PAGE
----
Myth #2: Scholar-Athletes. Although the sports pages are full of the travails of football and basketball stars trying to pass the dreaded Scholastic Aptitude Test, baseball players fear it not. Why the disparity? Not for the good of football and basketball players, but because of the historical accident that their sports, unlike baseball, emerged as colleges entered the sports business. Foreigners of course think it ridiculous that American universities sponsor celebrated teams, but the outside world is also baffled by our insistence that to play certain sports athletes must attend college. An overly simplified, but instructive, syllogism explains their viewpoint: If athletes resemble the general population in academic capability; and only people who rank in, say, the top half in scholastic capacity are true college material; then we cannot expect half of all athletes to thrive in college.

Prohibiting football and basketball players from doing what they do best in life because the colleges happen to run their sports is arbitrary and cruel. It's like demanding scholars bench press 150 pounds before they can enter the library. (Fortunately, the current system is so sleazy that even the dimmest athlete can sneak in somewhere, a small mercy that the Knight Commission hopes to stamp out.) Alternatively, to pretend that the less academically qualified players can benefit much from their scholarships while practicing hours daily is hypocrisy. Since universities won't teach unprestigious but decent-paying blue collar skills like carpentry, many athletes get dumped in watered-down and worthless courses like Rocks for Jocks (geology) and Clapping for Credit (music).

The Solution. Sadly, it's too late to get colleges out of the sports business entirely. That apparently inborn urge to root for your team, no matter how dubious its claim to represent you, means that a lot of people in Las Vegas, say, are always going to want to root for some team calling itself "UNLV."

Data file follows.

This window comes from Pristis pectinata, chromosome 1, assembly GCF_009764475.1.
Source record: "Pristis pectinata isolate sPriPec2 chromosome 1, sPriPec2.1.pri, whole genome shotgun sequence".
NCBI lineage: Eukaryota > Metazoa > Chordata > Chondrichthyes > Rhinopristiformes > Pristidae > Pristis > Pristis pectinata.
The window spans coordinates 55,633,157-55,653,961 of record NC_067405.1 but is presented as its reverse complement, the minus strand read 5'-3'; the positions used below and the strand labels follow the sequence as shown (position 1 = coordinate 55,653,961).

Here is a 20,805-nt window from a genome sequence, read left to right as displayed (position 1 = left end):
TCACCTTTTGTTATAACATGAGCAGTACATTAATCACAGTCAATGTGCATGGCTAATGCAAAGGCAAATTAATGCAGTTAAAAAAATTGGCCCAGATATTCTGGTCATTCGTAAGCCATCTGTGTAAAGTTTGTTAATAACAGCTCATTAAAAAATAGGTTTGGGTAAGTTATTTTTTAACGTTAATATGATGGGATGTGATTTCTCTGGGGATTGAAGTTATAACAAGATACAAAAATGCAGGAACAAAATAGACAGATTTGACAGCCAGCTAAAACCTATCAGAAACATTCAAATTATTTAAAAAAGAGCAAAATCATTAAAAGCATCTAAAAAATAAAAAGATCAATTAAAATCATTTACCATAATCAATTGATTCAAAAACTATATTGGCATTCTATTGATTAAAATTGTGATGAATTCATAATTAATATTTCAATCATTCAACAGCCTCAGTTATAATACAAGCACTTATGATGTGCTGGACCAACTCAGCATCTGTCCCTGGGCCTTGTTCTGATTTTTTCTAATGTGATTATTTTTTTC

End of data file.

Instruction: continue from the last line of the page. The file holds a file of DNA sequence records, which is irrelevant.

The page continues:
Thus, there should be two divisions: the Academic and the Open. Colleges choosing the former would live out the amateur scholar-athlete ideal. Players would have to carry a full class load and even pass a national exam annually. There could be other innovations: e.g., a College Bowl quiz at half time, with the winning whiz kids' school starting the second half with 3 more points.

In the Open Division, colleges would simply license their famous names to profit-seeking team operators. Any athlete under 24 could freely bargain with any team, without fear of having to set foot in a classroom. (Some portion of payments to athletes under 21 could go into the players' trust funds until they reached a more mature age.)

Of course, while Open Division athletes would make some money, most would still miss out on the big NFL or NBA contract. Therefore, Open Division universities would have to grant each player a scholarship good at any time during the player's life at any educational institution (including trade schools.) Ex-athletes who chose to return to the classroom, older and wiser, would learn more. Unlike today, they'd enjoy both the time to study and the motivation of knowing that with their athletic careers finished they had better apply themselves.

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Written by Steve Sailer (steveslr@aol.com), a businessman and writer.